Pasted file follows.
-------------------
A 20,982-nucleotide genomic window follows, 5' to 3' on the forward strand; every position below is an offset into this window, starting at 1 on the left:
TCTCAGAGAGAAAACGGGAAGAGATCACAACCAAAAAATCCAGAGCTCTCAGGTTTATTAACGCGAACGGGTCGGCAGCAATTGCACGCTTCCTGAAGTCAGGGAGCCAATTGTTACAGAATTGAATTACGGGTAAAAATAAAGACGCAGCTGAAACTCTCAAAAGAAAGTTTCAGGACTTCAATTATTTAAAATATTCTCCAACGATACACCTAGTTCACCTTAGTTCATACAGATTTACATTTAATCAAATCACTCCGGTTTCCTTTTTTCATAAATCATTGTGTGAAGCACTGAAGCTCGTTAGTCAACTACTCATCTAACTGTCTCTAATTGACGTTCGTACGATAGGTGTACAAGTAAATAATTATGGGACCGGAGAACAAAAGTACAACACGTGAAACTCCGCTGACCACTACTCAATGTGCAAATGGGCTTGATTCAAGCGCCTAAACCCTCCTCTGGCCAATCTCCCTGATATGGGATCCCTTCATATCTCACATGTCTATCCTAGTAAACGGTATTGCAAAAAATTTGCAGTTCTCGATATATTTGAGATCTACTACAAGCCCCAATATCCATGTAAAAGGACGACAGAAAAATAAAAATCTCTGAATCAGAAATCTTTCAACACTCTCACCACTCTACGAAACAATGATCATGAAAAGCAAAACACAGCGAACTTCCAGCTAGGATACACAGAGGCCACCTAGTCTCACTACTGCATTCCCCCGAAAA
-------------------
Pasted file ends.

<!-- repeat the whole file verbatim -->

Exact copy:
A 20,982-nucleotide genomic window follows, 5' to 3' on the forward strand; every position below is an offset into this window, starting at 1 on the left:
TCTCAGAGAGAAAACGGGAAGAGATCACAACCAAAAAATCCAGAGCTCTCAGGTTTATTAACGCGAACGGGTCGGCAGCAATTGCACGCTTCCTGAAGTCAGGGAGCCAATTGTTACAGAATTGAATTACGGGTAAAAATAAAGACGCAGCTGAAACTCTCAAAAGAAAGTTTCAGGACTTCAATTATTTAAAATATTCTCCAACGATACACCTAGTTCACCTTAGTTCATACAGATTTACATTTAATCAAATCACTCCGGTTTCCTTTTTTCATAAATCATTGTGTGAAGCACTGAAGCTCGTTAGTCAACTACTCATCTAACTGTCTCTAATTGACGTTCGTACGATAGGTGTACAAGTAAATAATTATGGGACCGGAGAACAAAAGTACAACACGTGAAACTCCGCTGACCACTACTCAATGTGCAAATGGGCTTGATTCAAGCGCCTAAACCCTCCTCTGGCCAATCTCCCTGATATGGGATCCCTTCATATCTCACATGTCTATCCTAGTAAACGGTATTGCAAAAAATTTGCAGTTCTCGATATATTTGAGATCTACTACAAGCCCCAATATCCATGTAAAAGGACGACAGAAAAATAAAAATCTCTGAATCAGAAATCTTTCAACACTCTCACCACTCTACGAAACAATGATCATGAAAAGCAAAACACAGCGAACTTCCAGCTAGGATACACAGAGGCCACCTAGTCTCACTACTGCATTCCCCCGAAAA